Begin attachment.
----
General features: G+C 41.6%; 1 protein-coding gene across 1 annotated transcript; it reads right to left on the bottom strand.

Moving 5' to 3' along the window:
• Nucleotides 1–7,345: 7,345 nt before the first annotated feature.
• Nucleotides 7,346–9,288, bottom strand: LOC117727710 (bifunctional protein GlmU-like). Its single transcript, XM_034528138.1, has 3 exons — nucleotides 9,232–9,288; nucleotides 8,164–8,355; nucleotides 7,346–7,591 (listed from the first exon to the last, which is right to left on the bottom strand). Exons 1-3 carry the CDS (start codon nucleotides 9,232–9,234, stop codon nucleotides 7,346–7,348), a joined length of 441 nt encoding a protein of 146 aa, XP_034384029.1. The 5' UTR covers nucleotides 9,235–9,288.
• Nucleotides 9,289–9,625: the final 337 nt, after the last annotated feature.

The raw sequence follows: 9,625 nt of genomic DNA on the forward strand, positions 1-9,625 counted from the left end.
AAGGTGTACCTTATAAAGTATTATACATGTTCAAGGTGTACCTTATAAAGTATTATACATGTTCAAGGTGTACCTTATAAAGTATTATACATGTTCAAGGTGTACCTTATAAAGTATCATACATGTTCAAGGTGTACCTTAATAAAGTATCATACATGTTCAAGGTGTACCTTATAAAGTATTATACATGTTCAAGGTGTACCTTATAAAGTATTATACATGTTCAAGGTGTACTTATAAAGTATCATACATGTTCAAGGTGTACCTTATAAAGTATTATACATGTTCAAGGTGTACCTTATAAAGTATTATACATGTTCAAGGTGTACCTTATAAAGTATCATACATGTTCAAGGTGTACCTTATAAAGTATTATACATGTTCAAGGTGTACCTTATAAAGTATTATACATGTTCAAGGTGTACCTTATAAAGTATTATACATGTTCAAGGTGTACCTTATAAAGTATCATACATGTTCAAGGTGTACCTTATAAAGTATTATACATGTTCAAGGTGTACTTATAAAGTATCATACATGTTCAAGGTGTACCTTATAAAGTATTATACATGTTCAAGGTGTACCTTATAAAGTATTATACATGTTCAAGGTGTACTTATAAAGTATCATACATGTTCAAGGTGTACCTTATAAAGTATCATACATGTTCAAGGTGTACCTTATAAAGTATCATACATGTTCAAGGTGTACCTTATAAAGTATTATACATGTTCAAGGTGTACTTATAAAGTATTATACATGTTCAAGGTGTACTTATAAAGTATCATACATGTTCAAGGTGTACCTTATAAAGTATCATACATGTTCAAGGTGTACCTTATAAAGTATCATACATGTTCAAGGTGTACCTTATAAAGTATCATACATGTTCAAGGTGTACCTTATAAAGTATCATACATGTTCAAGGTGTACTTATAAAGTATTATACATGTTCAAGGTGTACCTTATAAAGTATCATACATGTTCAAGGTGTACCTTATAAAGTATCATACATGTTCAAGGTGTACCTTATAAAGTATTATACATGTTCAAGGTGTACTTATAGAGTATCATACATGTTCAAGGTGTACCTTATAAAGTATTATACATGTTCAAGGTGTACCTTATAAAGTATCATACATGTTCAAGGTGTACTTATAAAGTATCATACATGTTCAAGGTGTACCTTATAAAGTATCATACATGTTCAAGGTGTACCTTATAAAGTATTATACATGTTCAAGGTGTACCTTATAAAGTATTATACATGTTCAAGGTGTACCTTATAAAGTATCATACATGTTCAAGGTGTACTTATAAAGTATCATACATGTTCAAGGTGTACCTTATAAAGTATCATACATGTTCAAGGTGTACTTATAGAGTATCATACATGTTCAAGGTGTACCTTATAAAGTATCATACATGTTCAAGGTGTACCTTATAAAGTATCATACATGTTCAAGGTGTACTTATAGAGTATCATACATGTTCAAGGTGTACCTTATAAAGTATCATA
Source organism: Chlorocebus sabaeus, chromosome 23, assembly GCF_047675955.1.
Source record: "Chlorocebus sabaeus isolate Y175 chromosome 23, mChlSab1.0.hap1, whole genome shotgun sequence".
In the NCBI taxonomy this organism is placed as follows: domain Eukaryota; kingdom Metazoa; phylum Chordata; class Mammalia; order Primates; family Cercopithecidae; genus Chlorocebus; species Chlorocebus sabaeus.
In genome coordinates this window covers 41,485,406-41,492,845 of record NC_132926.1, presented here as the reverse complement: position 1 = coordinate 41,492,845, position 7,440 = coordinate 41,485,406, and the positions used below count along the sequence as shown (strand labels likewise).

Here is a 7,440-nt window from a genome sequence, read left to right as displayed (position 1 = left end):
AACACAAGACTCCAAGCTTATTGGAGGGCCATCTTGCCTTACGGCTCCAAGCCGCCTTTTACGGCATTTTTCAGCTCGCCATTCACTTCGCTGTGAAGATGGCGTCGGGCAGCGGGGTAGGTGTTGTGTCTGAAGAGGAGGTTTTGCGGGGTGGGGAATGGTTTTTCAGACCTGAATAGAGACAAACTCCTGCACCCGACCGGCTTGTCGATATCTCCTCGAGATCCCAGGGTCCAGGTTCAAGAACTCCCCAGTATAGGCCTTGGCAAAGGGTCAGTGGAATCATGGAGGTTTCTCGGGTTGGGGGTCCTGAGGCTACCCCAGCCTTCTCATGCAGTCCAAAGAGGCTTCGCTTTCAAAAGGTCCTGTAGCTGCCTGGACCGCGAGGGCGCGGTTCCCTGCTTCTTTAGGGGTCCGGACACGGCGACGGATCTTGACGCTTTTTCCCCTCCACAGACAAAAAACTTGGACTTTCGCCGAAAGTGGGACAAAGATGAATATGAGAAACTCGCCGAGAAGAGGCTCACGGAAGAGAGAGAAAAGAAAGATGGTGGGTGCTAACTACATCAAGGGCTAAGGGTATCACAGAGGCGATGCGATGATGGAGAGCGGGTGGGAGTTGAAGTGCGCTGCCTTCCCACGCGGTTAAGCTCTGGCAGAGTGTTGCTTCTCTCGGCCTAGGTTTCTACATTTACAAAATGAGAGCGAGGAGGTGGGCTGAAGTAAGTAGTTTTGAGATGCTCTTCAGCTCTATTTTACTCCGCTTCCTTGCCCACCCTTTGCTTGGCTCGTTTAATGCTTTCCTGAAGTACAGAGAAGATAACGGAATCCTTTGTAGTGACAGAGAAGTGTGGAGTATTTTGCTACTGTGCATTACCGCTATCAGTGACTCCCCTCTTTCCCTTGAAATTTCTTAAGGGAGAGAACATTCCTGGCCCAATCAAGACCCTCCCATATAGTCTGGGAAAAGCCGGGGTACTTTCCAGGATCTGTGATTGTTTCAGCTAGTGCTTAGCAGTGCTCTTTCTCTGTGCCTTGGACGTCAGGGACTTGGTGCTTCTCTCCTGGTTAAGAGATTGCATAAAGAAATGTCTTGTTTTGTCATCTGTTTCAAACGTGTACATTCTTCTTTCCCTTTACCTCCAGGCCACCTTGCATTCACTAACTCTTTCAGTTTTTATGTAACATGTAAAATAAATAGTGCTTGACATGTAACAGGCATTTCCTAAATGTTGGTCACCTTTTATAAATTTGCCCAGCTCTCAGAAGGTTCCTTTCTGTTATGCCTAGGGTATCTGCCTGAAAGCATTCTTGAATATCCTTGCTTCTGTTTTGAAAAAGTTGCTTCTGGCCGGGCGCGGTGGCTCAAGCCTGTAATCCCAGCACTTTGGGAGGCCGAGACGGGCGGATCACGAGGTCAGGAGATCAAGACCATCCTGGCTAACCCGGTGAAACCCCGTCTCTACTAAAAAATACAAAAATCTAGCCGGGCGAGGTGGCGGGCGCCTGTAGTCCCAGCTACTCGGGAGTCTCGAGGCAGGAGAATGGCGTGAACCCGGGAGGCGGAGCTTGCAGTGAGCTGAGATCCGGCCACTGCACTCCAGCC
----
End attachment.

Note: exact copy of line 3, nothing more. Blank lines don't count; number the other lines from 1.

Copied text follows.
• Nucleotides 1–7,345: 7,345 nt before the first annotated feature.